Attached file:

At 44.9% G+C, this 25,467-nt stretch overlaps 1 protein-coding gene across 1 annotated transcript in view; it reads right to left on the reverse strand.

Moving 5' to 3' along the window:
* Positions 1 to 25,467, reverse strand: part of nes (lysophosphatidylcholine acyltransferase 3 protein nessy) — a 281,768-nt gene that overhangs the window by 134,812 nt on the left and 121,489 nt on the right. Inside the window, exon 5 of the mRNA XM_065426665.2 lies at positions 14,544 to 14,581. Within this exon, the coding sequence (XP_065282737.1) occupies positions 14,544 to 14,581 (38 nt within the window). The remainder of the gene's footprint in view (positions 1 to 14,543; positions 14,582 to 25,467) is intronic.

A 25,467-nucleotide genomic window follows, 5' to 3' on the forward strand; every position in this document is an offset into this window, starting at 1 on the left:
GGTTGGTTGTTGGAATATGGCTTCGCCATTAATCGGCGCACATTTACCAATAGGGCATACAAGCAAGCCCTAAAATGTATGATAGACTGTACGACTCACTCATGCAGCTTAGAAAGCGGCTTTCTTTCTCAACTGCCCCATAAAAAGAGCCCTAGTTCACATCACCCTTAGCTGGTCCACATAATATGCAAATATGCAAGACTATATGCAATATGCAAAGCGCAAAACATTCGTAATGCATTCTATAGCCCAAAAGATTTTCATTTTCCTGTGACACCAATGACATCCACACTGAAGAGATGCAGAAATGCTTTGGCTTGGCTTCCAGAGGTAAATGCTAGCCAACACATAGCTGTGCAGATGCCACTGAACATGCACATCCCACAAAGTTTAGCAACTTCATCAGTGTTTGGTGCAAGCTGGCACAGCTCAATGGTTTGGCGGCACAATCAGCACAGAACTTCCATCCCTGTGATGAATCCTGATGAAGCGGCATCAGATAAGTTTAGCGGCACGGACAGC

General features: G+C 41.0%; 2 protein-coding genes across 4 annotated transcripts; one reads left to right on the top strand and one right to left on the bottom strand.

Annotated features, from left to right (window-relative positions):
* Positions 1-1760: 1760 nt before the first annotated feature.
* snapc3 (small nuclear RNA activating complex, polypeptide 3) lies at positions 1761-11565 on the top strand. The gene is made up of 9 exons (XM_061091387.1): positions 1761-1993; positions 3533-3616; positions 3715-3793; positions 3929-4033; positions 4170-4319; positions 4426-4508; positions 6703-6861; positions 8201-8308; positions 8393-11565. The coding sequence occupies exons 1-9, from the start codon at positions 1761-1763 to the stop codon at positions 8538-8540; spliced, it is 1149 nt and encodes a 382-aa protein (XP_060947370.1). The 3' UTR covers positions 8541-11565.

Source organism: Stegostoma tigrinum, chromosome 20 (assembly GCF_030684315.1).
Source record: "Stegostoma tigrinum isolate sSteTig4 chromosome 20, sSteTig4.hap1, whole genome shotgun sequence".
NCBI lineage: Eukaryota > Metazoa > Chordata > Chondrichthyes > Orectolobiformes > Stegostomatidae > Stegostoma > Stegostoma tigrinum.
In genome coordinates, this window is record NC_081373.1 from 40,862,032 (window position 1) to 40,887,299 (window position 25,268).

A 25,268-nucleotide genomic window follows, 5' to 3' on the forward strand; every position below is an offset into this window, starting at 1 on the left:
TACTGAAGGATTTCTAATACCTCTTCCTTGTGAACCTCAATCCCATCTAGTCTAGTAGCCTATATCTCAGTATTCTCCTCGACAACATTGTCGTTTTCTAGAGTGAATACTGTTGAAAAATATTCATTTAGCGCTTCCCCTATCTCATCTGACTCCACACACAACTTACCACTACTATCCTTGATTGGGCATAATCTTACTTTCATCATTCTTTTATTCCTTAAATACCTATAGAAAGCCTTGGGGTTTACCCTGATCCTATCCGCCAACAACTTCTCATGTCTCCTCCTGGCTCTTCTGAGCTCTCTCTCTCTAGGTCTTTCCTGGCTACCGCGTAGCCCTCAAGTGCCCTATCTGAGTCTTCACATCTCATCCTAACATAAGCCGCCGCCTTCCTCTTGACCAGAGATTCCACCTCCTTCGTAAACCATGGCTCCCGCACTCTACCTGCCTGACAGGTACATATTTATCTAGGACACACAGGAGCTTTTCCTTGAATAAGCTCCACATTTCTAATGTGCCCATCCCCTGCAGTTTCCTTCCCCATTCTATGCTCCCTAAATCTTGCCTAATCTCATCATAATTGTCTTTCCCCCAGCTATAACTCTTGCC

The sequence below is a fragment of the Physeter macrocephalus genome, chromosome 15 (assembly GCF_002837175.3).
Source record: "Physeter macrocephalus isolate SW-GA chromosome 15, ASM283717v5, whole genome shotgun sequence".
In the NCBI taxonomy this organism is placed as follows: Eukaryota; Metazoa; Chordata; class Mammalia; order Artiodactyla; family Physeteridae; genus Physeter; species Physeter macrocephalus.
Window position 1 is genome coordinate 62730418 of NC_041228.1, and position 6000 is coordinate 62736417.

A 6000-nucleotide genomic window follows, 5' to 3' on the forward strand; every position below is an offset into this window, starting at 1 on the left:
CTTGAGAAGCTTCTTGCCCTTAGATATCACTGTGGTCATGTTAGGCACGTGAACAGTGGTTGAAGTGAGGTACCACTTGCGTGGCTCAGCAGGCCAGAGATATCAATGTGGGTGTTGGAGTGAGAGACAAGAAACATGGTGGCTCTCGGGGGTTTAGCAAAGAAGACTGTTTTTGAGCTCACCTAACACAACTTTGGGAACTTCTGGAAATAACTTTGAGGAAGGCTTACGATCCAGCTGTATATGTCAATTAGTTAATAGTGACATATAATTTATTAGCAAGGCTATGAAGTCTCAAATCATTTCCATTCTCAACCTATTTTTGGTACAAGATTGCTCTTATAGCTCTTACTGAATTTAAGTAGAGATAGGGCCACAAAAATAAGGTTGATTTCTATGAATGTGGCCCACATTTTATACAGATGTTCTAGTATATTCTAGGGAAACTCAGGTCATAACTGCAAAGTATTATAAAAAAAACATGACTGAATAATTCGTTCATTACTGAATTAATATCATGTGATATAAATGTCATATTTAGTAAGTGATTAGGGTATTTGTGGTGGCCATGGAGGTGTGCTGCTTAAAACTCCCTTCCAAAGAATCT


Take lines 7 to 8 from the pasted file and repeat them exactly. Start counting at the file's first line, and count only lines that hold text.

Annotated features, from left to right (window-relative positions):
* Positions 1-1760: 1760 nt before the first annotated feature.